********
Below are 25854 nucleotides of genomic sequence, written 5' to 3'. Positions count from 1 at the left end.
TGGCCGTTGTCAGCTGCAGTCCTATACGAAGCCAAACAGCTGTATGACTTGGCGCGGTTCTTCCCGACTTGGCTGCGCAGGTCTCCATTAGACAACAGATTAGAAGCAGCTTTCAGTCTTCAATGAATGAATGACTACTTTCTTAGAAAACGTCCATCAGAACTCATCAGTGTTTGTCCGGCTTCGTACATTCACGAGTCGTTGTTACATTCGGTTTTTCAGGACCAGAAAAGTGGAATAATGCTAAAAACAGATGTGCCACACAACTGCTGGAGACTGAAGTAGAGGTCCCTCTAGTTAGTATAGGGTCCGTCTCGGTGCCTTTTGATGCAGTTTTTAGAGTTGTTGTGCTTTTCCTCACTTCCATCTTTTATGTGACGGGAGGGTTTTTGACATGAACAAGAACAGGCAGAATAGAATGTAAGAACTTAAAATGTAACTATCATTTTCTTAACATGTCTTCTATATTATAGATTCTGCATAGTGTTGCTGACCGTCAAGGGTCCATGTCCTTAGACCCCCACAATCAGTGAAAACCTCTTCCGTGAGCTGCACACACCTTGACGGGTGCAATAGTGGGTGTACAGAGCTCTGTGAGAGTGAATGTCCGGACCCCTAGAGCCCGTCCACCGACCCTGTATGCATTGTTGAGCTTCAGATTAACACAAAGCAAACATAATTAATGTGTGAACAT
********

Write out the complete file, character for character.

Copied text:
Below are 25854 nucleotides of genomic sequence, written 5' to 3'. Positions count from 1 at the left end.
TGGCCGTTGTCAGCTGCAGTCCTATACGAAGCCAAACAGCTGTATGACTTGGCGCGGTTCTTCCCGACTTGGCTGCGCAGGTCTCCATTAGACAACAGATTAGAAGCAGCTTTCAGTCTTCAATGAATGAATGACTACTTTCTTAGAAAACGTCCATCAGAACTCATCAGTGTTTGTCCGGCTTCGTACATTCACGAGTCGTTGTTACATTCGGTTTTTCAGGACCAGAAAAGTGGAATAATGCTAAAAACAGATGTGCCACACAACTGCTGGAGACTGAAGTAGAGGTCCCTCTAGTTAGTATAGGGTCCGTCTCGGTGCCTTTTGATGCAGTTTTTAGAGTTGTTGTGCTTTTCCTCACTTCCATCTTTTATGTGACGGGAGGGTTTTTGACATGAACAAGAACAGGCAGAATAGAATGTAAGAACTTAAAATGTAACTATCATTTTCTTAACATGTCTTCTATATTATAGATTCTGCATAGTGTTGCTGACCGTCAAGGGTCCATGTCCTTAGACCCCCACAATCAGTGAAAACCTCTTCCGTGAGCTGCACACACCTTGACGGGTGCAATAGTGGGTGTACAGAGCTCTGTGAGAGTGAATGTCCGGACCCCTAGAGCCCGTCCACCGACCCTGTATGCATTGTTGAGCTTCAGATTAACACAAAGCAAACATAATTAATGTGTGAACAT